• Business People
  • February 20, 2020
  • Czas czytania

Planning to establish business relations with Indonesians? Follow these rules

Planning to establish business relations with Indonesians? Follow these rules

When initiating relationships with Indonesian partners, it is worth knowing what to focus on and what gestures or behaviours to avoid. Although the official language is Indonesian (Bahasa Indonesia), negotiations can be easily carried out in English. Indonesia is one of the countries where authority and hierarchy are highly respected, and Indonesian culture is very different from the European one. Therefore, it is easy to make a mistake that may even terminate negotiations.

When starting negotiations with Indonesian counterparties, it is worth bearing in mind that in their country punctuality is highly valued, especially when meeting people with high social status. Since the majority of Indonesian businessmen come from China, they will most likely be punctual to the minute. If your partners are ethnic Malays, their approach to time should be more flexible. Interestingly, Indonesians will come to social gatherings at least half an hour late. However, should a very important person be invited, the other guests would be asked to arrive at least 15 minutes early so that no one arrives after the guest of honour. Indonesians are doing business only with people they know and like, which is why the first meeting can be strictly introductory. Establishing relations takes a lot of time, so patience is advisable, and it will pay off over time.

How to greet Indonesians?

If the meeting does take place, remember to greet the participants properly, usually by shaking hands. In Indonesia, this gesture resembles clasping the hands, which usually lasts several seconds. It should be borne in mind that most Indonesians are Muslims and Hindus, hence the greeting between a man and a woman takes place without any physical contact. If an Indonesian man was brought up in the Western culture, they should not have a problem with greeting a woman, but the decision to shake hands should belong to him.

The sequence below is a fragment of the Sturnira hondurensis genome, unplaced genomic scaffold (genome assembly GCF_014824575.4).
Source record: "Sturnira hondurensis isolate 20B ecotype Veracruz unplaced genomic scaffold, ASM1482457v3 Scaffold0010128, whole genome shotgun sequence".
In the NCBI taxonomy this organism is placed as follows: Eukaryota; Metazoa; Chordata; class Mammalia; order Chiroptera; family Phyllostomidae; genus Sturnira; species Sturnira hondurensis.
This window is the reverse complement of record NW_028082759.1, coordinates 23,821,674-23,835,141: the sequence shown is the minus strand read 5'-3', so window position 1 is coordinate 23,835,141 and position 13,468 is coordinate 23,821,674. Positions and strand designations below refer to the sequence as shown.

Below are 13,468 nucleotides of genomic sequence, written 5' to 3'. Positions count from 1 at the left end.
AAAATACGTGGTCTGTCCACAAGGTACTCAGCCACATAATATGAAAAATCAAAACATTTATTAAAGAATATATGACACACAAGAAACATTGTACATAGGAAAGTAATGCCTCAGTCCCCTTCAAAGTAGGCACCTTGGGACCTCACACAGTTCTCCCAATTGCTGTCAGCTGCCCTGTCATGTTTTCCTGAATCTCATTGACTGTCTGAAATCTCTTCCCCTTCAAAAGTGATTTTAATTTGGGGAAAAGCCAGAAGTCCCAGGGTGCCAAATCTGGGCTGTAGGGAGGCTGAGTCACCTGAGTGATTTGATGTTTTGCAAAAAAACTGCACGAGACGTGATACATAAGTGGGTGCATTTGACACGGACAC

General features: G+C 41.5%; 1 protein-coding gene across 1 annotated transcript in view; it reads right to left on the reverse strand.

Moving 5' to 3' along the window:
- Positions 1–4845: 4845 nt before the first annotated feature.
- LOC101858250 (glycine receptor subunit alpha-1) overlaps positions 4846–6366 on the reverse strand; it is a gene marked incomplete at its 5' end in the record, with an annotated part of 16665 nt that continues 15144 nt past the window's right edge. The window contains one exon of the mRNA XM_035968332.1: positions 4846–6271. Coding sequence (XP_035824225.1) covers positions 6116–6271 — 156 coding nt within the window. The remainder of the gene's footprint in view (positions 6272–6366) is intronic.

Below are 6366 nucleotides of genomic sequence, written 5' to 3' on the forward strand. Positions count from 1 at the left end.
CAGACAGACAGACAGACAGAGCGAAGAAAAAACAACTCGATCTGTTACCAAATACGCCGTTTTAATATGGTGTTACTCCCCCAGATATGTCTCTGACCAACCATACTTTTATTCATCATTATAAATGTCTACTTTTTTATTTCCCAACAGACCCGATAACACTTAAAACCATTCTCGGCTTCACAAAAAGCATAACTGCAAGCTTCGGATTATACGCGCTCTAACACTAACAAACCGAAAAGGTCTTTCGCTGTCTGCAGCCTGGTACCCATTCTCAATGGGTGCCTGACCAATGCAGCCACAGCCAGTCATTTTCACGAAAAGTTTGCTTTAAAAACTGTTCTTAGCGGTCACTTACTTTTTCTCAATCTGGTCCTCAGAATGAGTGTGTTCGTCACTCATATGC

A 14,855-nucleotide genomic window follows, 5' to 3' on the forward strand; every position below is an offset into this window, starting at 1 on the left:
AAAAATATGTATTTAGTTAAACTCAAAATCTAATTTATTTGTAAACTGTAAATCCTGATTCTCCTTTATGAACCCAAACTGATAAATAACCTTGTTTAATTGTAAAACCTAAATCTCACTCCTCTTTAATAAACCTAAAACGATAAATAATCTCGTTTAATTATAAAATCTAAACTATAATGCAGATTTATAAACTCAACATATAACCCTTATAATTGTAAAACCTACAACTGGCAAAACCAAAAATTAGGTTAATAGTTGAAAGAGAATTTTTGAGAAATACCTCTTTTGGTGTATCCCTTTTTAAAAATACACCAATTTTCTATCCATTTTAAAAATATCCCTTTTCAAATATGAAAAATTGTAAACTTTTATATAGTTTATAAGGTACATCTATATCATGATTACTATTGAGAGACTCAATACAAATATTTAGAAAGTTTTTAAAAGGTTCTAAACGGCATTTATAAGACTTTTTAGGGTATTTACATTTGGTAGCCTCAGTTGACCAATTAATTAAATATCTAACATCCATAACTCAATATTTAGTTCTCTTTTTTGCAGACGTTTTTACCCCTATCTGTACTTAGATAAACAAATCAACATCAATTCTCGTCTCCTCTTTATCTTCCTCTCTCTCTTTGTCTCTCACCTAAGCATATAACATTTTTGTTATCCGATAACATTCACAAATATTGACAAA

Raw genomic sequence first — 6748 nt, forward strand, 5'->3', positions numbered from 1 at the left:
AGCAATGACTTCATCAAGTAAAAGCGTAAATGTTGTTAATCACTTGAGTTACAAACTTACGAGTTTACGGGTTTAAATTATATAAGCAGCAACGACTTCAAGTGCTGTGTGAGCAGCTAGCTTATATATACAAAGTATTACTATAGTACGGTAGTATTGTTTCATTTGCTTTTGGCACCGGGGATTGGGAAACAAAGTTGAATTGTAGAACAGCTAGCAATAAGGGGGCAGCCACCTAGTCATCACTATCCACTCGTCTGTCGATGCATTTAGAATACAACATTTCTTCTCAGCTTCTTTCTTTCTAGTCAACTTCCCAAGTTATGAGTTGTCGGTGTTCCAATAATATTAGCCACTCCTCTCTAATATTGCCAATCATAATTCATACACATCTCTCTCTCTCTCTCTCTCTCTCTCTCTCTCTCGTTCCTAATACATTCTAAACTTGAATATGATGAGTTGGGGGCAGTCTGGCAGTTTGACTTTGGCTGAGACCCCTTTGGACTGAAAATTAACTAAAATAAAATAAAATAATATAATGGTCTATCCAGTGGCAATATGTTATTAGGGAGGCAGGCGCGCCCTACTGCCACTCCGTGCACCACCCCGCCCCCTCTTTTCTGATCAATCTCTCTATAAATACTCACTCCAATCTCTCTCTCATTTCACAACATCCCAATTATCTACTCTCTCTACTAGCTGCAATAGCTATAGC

Indonesians of Chinese descent traditionally greet by bowing down, but sometimes they also follow the Western customs and shake hands, also with women. The Indian way of greeting, however, is a slight bow with folded hands, like for praying. It is important to know that greetings in Indonesia are a kind of a ceremonial and you should not hurry, because quick greeting can be perceived as the lack of respect.

Handing business cards

At the beginning of the meeting, exchange business cards with the counterparties. They should be printed in English, although it would be a good idea to translate them into the language of the business partner, i.e. Bahasa or Chinese. The exchange of business cards is also an important ceremonial in Indonesia. You should use both hands to pass them to everyone present. The most elegant form, however, would be to hand a business card with your right hand while supporting your right wrist with your left hand. 

Remember that surnames are pronounced in different ways in Indonesia, so make sure you read them correctly from a business card.  Indonesian business partners should be addressed using their title and surname, as well as academic and noble titles, if applicable. If you meet with representatives from China, you must first say the surname and then the first name or names.

A few words about dress code

Indonesia has high temperatures and high humidity, which is why dress code in business is often casual. However, we are still obliged by etiquette, so men should wear dark long trousers, a white long-sleeved shirt and a light jacket made of good quality linen. Women are required to wear a long-sleeved blouse and a skirt covering the knees. Despite the warm climate, you should not wear bright colours because they are not welcome in business. However, the above rules are not always applicable, so it is worth observing the level of formality of Indonesians, and adapt to it. Because of Muslim influence, however, women should cover their arms and knees.

Talks and negotiating behaviour